Gartner is predicting the mobile phone market to return to steady growth next year.
Worldwide shipments of devices — PCs, tablets and mobile phones — are on pace to reach 2.21 billion units in 2019, exhibiting flat growth year over year, according to Gartner. The PC market is expected to continue its downward trend, while the mobile phone market is set to return to growth in 2020.
"For the eighth consecutive year, the PC market is at a standstill," said Ranjit Atwal , research director at Gartner. “PC shipments will total 258 million units in 2019, a 0.6% decline from 2018.” Traditional PCs are set to decline 3% in 2019 to total 189 million units.
Gartner analysts predict that Windows 10 will represent 75% of the professional PC market by 2021.
Mobile phone market to contract in 2019, but return to growth in 2020
Shipments of mobile phones are estimated to reach 1.8 billion units in 2019, a decline of 0.5% over year.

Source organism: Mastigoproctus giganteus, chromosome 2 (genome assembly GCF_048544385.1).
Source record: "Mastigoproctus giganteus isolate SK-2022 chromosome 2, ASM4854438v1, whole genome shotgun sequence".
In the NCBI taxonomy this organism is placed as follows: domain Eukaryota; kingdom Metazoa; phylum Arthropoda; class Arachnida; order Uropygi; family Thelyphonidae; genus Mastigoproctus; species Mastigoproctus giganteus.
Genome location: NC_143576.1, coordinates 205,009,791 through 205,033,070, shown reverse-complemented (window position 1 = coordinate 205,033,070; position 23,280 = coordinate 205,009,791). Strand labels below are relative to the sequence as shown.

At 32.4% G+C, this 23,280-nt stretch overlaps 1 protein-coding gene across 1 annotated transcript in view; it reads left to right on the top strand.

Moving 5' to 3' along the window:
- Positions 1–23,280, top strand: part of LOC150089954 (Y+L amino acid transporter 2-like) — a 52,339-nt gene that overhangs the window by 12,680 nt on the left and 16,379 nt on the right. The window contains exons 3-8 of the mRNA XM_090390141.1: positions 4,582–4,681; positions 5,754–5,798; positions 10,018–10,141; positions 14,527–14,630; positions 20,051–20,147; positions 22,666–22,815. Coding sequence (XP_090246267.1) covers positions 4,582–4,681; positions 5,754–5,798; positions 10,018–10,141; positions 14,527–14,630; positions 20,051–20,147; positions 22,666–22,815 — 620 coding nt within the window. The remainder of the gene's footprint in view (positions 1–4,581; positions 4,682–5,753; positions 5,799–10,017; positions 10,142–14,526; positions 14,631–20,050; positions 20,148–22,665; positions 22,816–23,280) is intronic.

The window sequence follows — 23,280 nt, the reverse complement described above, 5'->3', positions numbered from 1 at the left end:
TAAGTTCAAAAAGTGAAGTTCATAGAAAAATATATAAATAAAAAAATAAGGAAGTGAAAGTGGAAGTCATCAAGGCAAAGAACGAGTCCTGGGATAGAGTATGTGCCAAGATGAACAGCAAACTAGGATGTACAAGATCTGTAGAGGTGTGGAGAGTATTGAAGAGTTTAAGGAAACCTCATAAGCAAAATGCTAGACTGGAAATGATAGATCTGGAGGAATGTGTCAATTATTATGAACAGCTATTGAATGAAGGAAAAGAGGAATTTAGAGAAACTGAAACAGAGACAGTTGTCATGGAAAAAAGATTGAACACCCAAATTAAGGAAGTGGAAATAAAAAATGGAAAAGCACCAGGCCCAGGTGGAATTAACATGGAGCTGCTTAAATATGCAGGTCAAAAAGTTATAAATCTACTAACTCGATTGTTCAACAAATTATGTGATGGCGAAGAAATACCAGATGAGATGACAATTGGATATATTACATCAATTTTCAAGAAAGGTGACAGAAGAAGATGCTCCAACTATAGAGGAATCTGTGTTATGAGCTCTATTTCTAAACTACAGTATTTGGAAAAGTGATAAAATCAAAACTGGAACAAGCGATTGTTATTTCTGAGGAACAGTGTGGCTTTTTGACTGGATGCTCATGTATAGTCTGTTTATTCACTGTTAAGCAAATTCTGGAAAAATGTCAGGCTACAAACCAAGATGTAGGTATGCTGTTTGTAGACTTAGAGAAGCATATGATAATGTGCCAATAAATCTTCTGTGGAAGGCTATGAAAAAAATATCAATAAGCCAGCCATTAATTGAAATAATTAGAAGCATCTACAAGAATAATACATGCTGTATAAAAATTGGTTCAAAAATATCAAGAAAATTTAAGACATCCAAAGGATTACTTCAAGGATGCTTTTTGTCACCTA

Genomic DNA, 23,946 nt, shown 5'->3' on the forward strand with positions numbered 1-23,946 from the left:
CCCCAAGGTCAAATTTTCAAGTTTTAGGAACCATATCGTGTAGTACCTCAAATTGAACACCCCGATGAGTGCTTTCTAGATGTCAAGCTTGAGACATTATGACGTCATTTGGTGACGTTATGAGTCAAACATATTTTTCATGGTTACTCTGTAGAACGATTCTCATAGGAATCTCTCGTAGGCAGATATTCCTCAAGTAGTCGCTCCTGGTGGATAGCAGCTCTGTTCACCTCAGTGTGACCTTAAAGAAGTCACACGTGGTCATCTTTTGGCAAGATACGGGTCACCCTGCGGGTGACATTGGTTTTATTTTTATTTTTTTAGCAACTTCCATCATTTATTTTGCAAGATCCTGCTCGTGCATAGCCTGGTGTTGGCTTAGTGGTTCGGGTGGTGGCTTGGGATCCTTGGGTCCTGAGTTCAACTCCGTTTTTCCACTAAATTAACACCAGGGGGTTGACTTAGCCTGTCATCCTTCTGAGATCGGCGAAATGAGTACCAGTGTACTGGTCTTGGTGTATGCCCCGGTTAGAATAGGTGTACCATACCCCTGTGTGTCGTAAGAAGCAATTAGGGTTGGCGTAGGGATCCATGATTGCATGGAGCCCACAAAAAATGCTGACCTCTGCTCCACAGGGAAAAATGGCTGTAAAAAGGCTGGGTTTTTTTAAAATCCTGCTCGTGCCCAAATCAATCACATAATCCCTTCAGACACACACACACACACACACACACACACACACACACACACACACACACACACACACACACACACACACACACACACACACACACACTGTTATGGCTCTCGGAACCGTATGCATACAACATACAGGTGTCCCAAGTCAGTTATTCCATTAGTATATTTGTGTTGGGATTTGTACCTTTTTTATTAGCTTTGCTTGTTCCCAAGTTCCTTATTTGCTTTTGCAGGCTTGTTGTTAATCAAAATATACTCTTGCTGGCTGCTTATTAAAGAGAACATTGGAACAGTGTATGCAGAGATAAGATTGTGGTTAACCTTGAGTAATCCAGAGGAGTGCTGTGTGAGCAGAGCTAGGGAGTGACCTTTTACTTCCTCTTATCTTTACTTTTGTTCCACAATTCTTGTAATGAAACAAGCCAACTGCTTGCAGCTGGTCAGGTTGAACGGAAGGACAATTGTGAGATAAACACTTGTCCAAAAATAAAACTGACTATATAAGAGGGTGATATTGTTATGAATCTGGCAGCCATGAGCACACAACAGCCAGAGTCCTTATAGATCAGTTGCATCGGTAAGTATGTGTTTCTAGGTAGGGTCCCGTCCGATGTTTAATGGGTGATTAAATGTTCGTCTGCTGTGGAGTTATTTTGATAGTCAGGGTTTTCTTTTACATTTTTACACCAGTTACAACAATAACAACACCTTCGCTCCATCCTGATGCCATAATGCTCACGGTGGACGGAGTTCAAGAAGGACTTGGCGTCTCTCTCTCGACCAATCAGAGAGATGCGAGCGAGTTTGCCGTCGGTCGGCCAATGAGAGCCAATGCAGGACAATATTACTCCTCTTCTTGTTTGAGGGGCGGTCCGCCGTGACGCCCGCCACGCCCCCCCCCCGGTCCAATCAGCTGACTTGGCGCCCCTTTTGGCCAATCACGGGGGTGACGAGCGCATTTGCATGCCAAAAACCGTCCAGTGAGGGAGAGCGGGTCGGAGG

“Users have reached a threshold for new technology and applications, which means that unless new models provide significant new utility, efficiency or experiences, users don’t want or need to upgrade,” said Roberta Cozza, research director at Gartner.
“As a result, we expect the high-end mobile phone market to continue to show a decline in mature markets during 2019.”
In 2020, the mobile phone market is forecast to return to growth, with a shipments increase of 1.2% from 2019. Additionally, Gartner expects the average high-end phone lifetime to increase from 2.6 years to 2.8 years through 2023.
Growth of foldable phones
A number of vendors unveiled foldable phones at the most recent Mobile World Congress in Barcelona, with many estimated to launch in late 2019.
While Gartner analysts expect foldable phones to potentially re-inject innovation in the smartphone market, they are cautious about their short-term uptake due to trade-offs. Gartner estimates that foldable phones will account for 5% of high-end phones by 2023, amounting to 30 million units.
“We expect that users will use a foldable phone as they do their regular smartphone, picking it up hundreds of times a day, unfolding it sporadically and typing on its plastic screen, which may scratch quickly depending on the way it folds,” said Cozza.
“Through the next five years, we expect foldable phones to remain a niche product due to several manufacturing challenges. In addition to the surface of the screen, the price is a barrier despite we expect to decline with time. Currently priced at US$2,000, foldable phones present too many trade-offs, even for many early technology adopters.”